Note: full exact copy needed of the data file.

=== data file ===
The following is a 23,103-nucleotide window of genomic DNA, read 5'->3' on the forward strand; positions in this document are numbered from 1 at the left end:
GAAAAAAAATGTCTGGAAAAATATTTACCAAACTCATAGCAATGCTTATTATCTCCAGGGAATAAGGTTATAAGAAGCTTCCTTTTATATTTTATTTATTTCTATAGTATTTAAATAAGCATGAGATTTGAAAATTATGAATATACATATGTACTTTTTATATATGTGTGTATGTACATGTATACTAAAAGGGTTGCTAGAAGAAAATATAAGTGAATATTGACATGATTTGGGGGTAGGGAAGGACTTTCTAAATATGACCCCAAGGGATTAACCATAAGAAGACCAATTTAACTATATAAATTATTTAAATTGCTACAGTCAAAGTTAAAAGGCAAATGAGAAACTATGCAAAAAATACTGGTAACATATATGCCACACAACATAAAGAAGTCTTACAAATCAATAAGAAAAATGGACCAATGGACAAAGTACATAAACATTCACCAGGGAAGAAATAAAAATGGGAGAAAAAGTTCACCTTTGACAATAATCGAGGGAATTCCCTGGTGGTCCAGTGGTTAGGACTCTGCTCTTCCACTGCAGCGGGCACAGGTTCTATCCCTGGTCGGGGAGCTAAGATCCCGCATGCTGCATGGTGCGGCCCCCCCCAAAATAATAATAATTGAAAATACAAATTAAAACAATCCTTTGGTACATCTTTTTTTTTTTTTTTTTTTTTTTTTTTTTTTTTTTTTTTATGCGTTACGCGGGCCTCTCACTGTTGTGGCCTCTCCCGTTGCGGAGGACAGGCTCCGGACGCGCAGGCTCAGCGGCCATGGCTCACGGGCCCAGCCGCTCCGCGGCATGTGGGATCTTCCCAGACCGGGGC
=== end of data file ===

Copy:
The following is a 23,103-nucleotide window of genomic DNA, read 5'->3' on the forward strand; positions in this document are numbered from 1 at the left end:
GAAAAAAAATGTCTGGAAAAATATTTACCAAACTCATAGCAATGCTTATTATCTCCAGGGAATAAGGTTATAAGAAGCTTCCTTTTATATTTTATTTATTTCTATAGTATTTAAATAAGCATGAGATTTGAAAATTATGAATATACATATGTACTTTTTATATATGTGTGTATGTACATGTATACTAAAAGGGTTGCTAGAAGAAAATATAAGTGAATATTGACATGATTTGGGGGTAGGGAAGGACTTTCTAAATATGACCCCAAGGGATTAACCATAAGAAGACCAATTTAACTATATAAATTATTTAAATTGCTACAGTCAAAGTTAAAAGGCAAATGAGAAACTATGCAAAAAATACTGGTAACATATATGCCACACAACATAAAGAAGTCTTACAAATCAATAAGAAAAATGGACCAATGGACAAAGTACATAAACATTCACCAGGGAAGAAATAAAAATGGGAGAAAAAGTTCACCTTTGACAATAATCGAGGGAATTCCCTGGTGGTCCAGTGGTTAGGACTCTGCTCTTCCACTGCAGCGGGCACAGGTTCTATCCCTGGTCGGGGAGCTAAGATCCCGCATGCTGCATGGTGCGGCCCCCCCCAAAATAATAATAATTGAAAATACAAATTAAAACAATCCTTTGGTACATCTTTTTTTTTTTTTTTTTTTTTTTTTTTTTTTTTTTTTTTATGCGTTACGCGGGCCTCTCACTGTTGTGGCCTCTCCCGTTGCGGAGGACAGGCTCCGGACGCGCAGGCTCAGCGGCCATGGCTCACGGGCCCAGCCGCTCCGCGGCATGTGGGATCTTCCCAGACCGGGGC